Crane Digital just got back from a major video and photo shoot for a client and we had a great time. After doing a handful of video shoots and seeing a few problems come up (as they seem to always do) at these big productions, we thought we would share our 9 big takeaways of how to minimize issues the day prior of the set:

(1) Transfer and Empty your SD Cards

Oh, what an easy one to forget! Nothing can feel more mortifying than your camera stopping because there’s no room left on your SD card mid filming. Whether you’re confident there’s enough space or not, we highly recommend giving your SD cards a clear slate so there’s no space (pun intended) to worry. We also recommend transferring the old files the day before, just make sure you don’t delete anything from before that you may need later.

(2) Charge Your Camera’s Batteries – And the Spare

We’ve been at a shoot where the videographer was constantly charging one battery for a few minutes, just to pause the interview, and swap out another in order for the camera to keep rolling. Although his camera was partially or mostly charged earlier that day for shooting, it would have saved a lot of embarrassment to make sure the camera battery and all spares are at 100% the day prior so you also don’t have to question how much space you have.

(3) Charge Your Laptop

Laptops may be a supplementary piece for a shoot, but we’ve found ourselves pulling it out at the last shoot and it was invaluable to have ready. The team wanted to go through the shot-list, the interview questions, and other materials related to the project on a projected screen to make sure they didn’t have anything else to add. You may or may not need your laptop for the day of the shoot, but having it prepped and charged makes it easy to whip out in case you do.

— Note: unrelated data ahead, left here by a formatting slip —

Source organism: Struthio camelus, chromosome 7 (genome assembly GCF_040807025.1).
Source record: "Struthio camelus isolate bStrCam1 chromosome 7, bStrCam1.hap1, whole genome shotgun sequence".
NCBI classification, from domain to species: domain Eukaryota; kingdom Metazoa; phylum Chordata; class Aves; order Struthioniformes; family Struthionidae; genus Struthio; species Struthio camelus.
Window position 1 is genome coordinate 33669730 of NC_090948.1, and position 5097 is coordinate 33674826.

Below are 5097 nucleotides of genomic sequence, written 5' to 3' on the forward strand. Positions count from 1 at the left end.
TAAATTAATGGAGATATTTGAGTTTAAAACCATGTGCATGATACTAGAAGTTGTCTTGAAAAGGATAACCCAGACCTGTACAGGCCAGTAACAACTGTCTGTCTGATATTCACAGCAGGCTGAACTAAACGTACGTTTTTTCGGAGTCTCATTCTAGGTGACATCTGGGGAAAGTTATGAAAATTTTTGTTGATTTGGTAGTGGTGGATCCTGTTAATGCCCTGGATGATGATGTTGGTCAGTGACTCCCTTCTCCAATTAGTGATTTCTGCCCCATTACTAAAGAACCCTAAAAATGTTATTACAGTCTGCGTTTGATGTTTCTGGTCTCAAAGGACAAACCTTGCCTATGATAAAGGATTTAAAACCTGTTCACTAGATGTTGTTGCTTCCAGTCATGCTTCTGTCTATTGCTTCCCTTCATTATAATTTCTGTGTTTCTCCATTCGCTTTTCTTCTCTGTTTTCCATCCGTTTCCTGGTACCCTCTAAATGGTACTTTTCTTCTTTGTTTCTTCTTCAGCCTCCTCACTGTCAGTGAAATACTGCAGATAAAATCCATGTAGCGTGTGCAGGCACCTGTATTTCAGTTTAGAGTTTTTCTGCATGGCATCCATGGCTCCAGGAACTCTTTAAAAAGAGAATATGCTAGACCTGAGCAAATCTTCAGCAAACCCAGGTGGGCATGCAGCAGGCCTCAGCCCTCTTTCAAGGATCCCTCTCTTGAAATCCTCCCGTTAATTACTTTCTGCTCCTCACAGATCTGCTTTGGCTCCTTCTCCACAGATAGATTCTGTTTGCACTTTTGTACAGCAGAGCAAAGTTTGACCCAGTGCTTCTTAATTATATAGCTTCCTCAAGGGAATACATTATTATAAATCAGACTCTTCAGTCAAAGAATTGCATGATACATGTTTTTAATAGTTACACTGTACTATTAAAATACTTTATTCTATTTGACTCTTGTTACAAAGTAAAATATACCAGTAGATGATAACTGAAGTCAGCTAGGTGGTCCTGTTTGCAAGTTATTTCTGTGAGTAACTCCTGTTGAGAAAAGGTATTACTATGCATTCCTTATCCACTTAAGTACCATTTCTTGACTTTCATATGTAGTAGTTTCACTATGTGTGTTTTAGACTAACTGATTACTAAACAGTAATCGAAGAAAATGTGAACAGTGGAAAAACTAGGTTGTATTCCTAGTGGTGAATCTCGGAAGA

(4) Test All New Equipment

Although our last shoot included a lot of new equipment and almost worked 100% smoothly (thankfully) without inspecting it carefully, we highly advise not trying this at home. We encountered one sound issue that probably could have been prevented if we had tested the sound equipment out in different ways – I.E. what happens when two people are being interviewed at once instead of one?

(5) Clean Your Lenses

Does this one need a description why we recommend it? It will save you a lot of grief when you look at the footage later as well as keep your camera focusing better, that’s all we’ll say about it.

(6) Have Shot List / Interview Questions Somewhere Accessible, Not Dependent on WiFi

We would just say print it out, but if you can have it downloaded on a mobile device, that might work just as well and be environmentally-friendly. Either way, you will probably move through several locations or rooms in a video/ photo shoot, so have all reference materials in-hand and not dependent on an internet connection to work.

(7) Pack Your Equipment in an Easily-Transportable Case

This may not apply if you’re hiking up to some remote location, but man, a rolling-suitcase was so nice in our last video/photo shoot. Our team and client drove around to three to four different sites for our latest video/photo shoot, and it was so much easier to load and unload equipment. No matter where you’re going, make sure it’s easy to carry all your sound, lighting, and camera equipment around, it makes the day less physically exhausting.

(8) Pack some Extra Make-up for Your Interview Subjects

By all means, do advise interviewees in advance to come with any major zits covered up or an extra coat of paint on the face as it translates on camera better, but you’re sure to have at least one person come who will need a little extra help with it the day of. It doesn’t hurt to have cover-up or cheap lipstick handy.

(9) Confirm start time and location with client

A quick email, text, or call will help you to make sure all the key players are at the right place at the right time. This also helps if changes to the shooting schedule are needed last minute.

What else do you do right before a big video/ photo shoot to help the day go more smoothly?